The apartment we rented was on Schlierseestrasse in a middle-class residential area. The location was excellent. Five minutes from the apartment runs tram No. 27, which took us almost everyplace we wanted to go in Munich (or to an easy transfer point). Marienplatz was just 12 minutes away by tram followed by a 10-minute walk.

The apartment, itself, was very comfortable. Located on the top (sixth) floor of an elevator-equipped building, it had plenty of natural light in both the front and back rooms, with two bedrooms, two bathrooms, a combination living/dining room and a balcony overlooking gardens, plus every amenity we wanted (TV, CD player, washer/dryer, dishwasher and even computer). The price was €160 ($224) per night.

The owner has five other properties for rent in the Munich area. Visit www.munichflat.de for more information.

Note: be careful of “Christmas overload” when visiting the markets. They are wonderful, but it is best to plan other sightseeing activities as well. As Paul cautions, “It is best to enjoy Christmas markets slowly and a little at a time, not gulp them down.” Even a Christmasoholic like me would agree.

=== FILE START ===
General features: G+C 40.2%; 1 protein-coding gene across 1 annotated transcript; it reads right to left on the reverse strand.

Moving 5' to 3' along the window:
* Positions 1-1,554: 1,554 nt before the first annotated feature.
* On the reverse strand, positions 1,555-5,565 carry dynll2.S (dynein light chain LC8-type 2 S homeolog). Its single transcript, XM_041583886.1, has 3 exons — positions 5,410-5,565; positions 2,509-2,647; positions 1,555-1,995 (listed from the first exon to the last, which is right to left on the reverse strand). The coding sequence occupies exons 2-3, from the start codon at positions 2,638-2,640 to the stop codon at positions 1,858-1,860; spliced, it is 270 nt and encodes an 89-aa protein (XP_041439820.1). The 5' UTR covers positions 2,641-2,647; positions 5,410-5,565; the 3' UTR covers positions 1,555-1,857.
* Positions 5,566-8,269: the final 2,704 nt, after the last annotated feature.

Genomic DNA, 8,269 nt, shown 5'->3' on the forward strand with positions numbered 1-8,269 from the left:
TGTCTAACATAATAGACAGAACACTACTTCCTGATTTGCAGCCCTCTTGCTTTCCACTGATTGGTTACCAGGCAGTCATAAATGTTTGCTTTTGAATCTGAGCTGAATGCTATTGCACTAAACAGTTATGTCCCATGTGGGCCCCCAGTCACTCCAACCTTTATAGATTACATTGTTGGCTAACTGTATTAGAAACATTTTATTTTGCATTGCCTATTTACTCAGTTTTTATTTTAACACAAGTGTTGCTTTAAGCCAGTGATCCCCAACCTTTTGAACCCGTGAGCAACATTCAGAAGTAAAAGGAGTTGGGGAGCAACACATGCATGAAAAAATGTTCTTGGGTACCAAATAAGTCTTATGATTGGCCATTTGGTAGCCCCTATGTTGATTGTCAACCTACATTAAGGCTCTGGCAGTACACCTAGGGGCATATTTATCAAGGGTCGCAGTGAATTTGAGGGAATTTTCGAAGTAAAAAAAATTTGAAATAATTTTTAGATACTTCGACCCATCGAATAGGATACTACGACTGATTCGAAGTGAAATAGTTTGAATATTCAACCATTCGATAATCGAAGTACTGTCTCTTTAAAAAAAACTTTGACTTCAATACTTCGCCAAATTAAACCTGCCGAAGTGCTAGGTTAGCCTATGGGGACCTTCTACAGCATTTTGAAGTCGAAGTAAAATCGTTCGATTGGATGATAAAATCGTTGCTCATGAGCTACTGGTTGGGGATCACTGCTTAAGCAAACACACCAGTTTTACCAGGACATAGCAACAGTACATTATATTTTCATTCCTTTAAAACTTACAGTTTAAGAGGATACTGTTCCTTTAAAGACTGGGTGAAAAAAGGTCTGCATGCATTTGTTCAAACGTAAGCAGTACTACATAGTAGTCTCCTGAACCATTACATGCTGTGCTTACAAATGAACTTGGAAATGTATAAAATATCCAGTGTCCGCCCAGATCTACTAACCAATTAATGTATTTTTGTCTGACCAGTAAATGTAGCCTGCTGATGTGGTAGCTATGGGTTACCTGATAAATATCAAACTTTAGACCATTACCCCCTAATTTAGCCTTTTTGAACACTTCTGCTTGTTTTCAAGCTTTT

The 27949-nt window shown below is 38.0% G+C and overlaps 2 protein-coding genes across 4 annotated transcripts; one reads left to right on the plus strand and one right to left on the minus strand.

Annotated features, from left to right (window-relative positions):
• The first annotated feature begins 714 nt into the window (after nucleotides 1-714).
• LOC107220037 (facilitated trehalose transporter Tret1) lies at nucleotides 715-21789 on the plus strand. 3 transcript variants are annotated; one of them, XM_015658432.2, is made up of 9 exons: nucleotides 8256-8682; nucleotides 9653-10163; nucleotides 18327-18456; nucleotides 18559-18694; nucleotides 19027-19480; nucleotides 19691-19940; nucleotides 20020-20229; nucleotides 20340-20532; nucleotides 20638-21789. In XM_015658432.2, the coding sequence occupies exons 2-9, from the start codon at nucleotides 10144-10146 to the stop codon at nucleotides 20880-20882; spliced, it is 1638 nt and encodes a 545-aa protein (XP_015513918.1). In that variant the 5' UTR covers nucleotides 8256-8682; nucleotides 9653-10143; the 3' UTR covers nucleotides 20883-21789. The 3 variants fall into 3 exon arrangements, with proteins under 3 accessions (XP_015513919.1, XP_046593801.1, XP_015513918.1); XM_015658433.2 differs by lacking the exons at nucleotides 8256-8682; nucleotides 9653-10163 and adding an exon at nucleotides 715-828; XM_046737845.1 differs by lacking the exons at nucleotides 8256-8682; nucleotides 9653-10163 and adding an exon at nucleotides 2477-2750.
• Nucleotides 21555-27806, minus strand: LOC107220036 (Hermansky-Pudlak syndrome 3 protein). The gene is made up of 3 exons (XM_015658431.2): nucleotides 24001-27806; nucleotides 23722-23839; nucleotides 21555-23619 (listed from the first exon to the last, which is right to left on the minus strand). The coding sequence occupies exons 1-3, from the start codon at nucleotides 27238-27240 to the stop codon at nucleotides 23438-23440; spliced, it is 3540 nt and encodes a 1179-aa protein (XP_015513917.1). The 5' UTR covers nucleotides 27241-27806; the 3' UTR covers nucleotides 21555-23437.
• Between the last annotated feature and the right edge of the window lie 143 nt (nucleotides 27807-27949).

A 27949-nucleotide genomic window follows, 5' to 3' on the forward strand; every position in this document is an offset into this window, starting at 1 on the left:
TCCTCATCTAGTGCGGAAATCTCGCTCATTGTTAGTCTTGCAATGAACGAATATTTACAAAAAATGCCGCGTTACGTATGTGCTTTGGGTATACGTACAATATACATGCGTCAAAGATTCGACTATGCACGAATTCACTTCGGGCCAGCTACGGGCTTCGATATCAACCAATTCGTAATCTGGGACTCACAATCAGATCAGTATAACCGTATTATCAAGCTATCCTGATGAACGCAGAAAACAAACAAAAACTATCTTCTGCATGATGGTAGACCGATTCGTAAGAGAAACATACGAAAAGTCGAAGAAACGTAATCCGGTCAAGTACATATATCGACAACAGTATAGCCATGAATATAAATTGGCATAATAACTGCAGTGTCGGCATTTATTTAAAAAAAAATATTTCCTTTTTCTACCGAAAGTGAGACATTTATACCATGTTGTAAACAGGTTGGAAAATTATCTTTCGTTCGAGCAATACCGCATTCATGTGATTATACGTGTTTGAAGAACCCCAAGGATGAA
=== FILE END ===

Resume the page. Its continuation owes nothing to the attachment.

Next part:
We found that the best time of day to visit a Christmas market was in the late afternoon, when the stalls are lit with Christmas lights and before it becomes crowded with after-work shoppers.

Please login or subscribe to ITN to read the entire post.

I am explaining this so you understand why, for the past two decades, at least, I have wanted to visit some of the Christmas markets in Europe, especially those in Germany, which are reputedly among the best. Something always intervened — my job, Paul’s job, family responsibilities — and a visit to the Christmas markets was always postponed. That is, until December 2009, when the opportunity finally arrived and we grabbed it.

A stand selling Glühwein in Munich’s Christmas market on the Marienplatz.

By Julie Skurdenis; Contributing Editor

I love Christmas and everything about it — the card writing, the frenzied shopping, having friends over to share Yuletide cheer, the Nutcracker performances we haven’t missed in 30 years, and putting up a live tree and decorating it with the hundreds of ornaments we’ve collected over many years.

My husband, Paul, laughingly claims I am the only one he knows who starts preparing for Christmas in the middle of summer. He exaggerates. I really don’t begin planning in the heat of a New York summer, although it is true that by Halloween, at the latest, preparations are well under way.